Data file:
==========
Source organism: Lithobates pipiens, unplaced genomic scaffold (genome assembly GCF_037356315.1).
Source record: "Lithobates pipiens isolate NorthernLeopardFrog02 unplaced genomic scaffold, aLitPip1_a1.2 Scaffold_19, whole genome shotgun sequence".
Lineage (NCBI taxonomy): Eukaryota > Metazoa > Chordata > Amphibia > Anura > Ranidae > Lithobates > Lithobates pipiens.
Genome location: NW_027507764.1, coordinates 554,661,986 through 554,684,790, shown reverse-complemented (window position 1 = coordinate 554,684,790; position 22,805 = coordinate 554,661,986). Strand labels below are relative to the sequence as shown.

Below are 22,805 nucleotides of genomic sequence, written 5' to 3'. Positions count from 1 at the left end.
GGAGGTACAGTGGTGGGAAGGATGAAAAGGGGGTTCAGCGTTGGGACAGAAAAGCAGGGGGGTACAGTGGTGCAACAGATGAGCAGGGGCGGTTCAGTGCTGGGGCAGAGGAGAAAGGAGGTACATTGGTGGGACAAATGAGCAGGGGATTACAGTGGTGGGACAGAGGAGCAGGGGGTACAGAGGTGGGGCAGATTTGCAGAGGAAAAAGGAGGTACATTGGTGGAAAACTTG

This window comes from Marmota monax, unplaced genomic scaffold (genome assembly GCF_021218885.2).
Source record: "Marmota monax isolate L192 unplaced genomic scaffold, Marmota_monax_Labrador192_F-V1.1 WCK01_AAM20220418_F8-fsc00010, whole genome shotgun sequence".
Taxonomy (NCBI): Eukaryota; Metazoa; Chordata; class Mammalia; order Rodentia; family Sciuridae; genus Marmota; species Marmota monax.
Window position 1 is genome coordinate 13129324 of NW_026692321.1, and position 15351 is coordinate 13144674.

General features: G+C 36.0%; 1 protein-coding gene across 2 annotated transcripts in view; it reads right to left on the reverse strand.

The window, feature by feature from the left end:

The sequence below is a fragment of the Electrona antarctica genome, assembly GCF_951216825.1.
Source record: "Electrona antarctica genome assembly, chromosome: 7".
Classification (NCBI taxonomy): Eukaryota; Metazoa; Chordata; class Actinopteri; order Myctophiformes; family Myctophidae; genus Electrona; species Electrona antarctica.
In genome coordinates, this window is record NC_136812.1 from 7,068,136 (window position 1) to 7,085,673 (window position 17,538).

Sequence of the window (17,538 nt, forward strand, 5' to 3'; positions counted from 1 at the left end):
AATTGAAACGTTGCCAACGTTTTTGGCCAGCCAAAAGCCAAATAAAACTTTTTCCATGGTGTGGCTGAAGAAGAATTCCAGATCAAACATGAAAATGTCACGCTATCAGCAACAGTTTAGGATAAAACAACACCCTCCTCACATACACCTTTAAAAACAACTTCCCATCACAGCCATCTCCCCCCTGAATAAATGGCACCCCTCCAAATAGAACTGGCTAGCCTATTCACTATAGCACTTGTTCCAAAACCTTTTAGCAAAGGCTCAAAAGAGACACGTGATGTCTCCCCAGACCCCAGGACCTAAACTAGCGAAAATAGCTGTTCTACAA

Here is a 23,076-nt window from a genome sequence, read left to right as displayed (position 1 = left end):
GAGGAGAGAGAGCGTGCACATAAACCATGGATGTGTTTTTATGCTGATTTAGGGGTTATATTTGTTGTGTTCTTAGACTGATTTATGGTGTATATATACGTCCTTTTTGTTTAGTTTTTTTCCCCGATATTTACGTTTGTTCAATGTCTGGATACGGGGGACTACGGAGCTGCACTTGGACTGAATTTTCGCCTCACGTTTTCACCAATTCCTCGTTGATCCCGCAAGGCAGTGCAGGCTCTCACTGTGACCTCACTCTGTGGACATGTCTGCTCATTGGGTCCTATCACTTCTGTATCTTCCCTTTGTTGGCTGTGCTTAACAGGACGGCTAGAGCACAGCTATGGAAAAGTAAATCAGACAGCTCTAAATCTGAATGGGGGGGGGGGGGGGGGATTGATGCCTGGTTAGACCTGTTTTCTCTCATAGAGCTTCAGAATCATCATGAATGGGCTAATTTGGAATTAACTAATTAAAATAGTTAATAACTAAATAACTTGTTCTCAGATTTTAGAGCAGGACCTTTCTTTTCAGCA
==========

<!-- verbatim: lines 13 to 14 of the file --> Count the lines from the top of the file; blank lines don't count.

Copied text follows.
The sequence below is a fragment of the Electrona antarctica genome, assembly GCF_951216825.1.
Source record: "Electrona antarctica genome assembly, chromosome: 7".